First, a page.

First, I cut myself pretty badly on the meat grinder. Then, I fell down the stairs when I was on my way to get something in the basement. Next, a glass broke and cut me further. I was tough, though, and I wasn’t about to lay down.
Not until the weirdest thing that has ever happened to me before or since occurred, that is.
I was putting a plate away on one of the shelves. There was already a stack of identical plates there, so all I had to do was put mine on top. Well, one of them fell down on my head and shattered on the floor. Only, it wasn’t the one I was holding. No, this plate came from the *middle* of the stack. I watched it slip out and fall while I was putting the other plate on top.
I’d had enough. I waved the white flag. Good game. I’m out.
I went to the break room, lit up a cigarette, sat down, and cried. I literally cried. Between the lack of sleep, my car being on the fritz, the injuries, the evil feeling, and the weird stuff going on, I just couldn’t take any more.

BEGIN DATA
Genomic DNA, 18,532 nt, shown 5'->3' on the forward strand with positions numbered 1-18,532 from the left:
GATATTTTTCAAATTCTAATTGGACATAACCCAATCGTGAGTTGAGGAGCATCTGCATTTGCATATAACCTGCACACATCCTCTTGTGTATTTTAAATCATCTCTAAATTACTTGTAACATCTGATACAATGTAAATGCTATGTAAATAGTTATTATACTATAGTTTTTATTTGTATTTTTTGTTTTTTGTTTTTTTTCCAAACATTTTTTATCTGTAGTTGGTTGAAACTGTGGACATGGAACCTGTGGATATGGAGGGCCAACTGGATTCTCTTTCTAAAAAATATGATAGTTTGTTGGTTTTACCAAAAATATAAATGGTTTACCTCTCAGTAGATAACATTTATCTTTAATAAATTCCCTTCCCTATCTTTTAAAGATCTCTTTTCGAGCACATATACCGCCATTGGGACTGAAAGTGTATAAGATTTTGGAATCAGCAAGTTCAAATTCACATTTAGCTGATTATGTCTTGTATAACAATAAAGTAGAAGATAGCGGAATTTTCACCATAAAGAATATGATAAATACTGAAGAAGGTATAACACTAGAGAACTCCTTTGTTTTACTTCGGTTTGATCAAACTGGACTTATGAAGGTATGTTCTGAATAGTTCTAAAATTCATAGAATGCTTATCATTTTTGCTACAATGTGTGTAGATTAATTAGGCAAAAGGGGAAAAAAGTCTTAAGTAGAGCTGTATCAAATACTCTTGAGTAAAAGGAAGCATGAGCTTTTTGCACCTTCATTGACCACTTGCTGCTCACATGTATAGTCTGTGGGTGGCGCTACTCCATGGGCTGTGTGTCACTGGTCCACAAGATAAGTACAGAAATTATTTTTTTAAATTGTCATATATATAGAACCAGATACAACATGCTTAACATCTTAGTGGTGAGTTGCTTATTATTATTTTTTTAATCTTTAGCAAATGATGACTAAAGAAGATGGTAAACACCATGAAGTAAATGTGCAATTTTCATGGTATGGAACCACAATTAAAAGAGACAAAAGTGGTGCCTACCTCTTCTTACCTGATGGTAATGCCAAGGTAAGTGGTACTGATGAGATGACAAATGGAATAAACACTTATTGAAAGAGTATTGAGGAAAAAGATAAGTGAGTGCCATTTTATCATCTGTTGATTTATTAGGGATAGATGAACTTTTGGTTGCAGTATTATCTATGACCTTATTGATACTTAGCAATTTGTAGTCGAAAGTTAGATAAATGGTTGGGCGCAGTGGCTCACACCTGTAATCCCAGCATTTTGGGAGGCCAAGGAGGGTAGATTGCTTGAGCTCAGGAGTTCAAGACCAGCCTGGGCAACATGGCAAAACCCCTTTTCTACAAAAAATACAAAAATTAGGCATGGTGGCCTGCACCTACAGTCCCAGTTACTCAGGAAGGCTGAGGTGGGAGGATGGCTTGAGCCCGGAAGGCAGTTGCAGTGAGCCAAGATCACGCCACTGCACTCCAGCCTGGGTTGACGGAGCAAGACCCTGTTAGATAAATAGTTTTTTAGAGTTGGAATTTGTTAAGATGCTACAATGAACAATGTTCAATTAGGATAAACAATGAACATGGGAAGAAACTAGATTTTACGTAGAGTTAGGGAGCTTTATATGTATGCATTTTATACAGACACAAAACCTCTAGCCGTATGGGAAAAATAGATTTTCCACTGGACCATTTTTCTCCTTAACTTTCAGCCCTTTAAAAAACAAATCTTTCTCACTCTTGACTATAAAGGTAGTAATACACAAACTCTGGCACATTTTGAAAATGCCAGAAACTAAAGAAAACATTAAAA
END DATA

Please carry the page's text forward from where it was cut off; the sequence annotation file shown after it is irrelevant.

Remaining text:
One of the chefs came over and sat down beside me.
“Hey,” he said. “You okay, man?”
I told him that I was far from okay, and relayed to him the activities of the night before. By that time, I had put it together that the witch was coming for me, and it was anything but fun. It was the worst feeling in the world. If you ever have the chance to be completely consumed by evil, I suggest passing; it’s highly overrated.
“Dude, I saw what happened,” he said.
“What do you mean?” I asked, and looked at him through tear-filled eyes.
“That plate. It fell from the middle of the stack, man. What the hell is going on? I’ve never seen anything like that.”
“You saw it too?” I said, eyes wide.
“Yeah. I saw it plain as day, man,” he replied.
At that point, I began crying harder. Now that it wasn’t a figment of my imagination, or just a bad day, and that others were witnessing the weird crap going on, I completely lost it. I told him that I was going to die, and soon; I could feel it with every fiber of my being. I really could. Death was very, very near. I wasn’t being dramatic. My card was punched.